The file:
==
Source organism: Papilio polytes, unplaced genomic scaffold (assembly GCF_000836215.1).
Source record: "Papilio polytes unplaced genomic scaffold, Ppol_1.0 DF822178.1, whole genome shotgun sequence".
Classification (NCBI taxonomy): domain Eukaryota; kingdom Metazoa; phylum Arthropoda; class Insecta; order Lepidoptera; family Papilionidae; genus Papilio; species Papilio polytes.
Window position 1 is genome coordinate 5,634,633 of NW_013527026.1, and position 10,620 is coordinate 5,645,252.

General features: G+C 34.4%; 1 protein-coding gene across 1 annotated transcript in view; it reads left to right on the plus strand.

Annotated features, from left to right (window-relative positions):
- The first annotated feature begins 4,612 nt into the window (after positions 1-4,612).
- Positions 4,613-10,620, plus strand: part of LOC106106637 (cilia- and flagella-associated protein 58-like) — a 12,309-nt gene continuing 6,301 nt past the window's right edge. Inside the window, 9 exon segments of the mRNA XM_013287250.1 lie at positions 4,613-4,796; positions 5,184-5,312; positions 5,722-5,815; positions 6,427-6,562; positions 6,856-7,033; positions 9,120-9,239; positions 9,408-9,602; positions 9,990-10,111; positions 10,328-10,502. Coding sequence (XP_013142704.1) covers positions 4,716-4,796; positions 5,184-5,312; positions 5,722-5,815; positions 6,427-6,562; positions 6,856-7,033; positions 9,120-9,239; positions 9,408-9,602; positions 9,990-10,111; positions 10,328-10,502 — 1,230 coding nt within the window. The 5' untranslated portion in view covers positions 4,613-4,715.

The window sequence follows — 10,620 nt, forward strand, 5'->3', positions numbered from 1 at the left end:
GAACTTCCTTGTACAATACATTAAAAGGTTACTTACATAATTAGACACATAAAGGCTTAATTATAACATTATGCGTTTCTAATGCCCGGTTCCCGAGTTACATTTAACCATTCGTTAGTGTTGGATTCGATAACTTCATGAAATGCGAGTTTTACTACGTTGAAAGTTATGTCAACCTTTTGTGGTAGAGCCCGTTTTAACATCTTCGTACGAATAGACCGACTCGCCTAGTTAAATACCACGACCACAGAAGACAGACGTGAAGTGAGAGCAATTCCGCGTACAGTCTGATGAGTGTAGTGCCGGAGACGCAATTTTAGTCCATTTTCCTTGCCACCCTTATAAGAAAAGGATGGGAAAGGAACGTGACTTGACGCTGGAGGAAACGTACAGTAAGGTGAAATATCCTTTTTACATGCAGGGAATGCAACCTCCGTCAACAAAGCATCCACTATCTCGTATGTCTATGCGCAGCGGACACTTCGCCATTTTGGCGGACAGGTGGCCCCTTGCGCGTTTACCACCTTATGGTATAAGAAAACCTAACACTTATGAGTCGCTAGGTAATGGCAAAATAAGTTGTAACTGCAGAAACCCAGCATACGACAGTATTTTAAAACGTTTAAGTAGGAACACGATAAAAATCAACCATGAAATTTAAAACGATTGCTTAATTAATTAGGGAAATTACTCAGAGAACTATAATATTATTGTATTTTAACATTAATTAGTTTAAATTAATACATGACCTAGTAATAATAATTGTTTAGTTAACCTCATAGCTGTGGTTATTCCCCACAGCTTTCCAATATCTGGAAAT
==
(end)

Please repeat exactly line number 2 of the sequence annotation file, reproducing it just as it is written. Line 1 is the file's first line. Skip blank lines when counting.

Source record: "Papilio polytes unplaced genomic scaffold, Ppol_1.0 DF822178.1, whole genome shotgun sequence".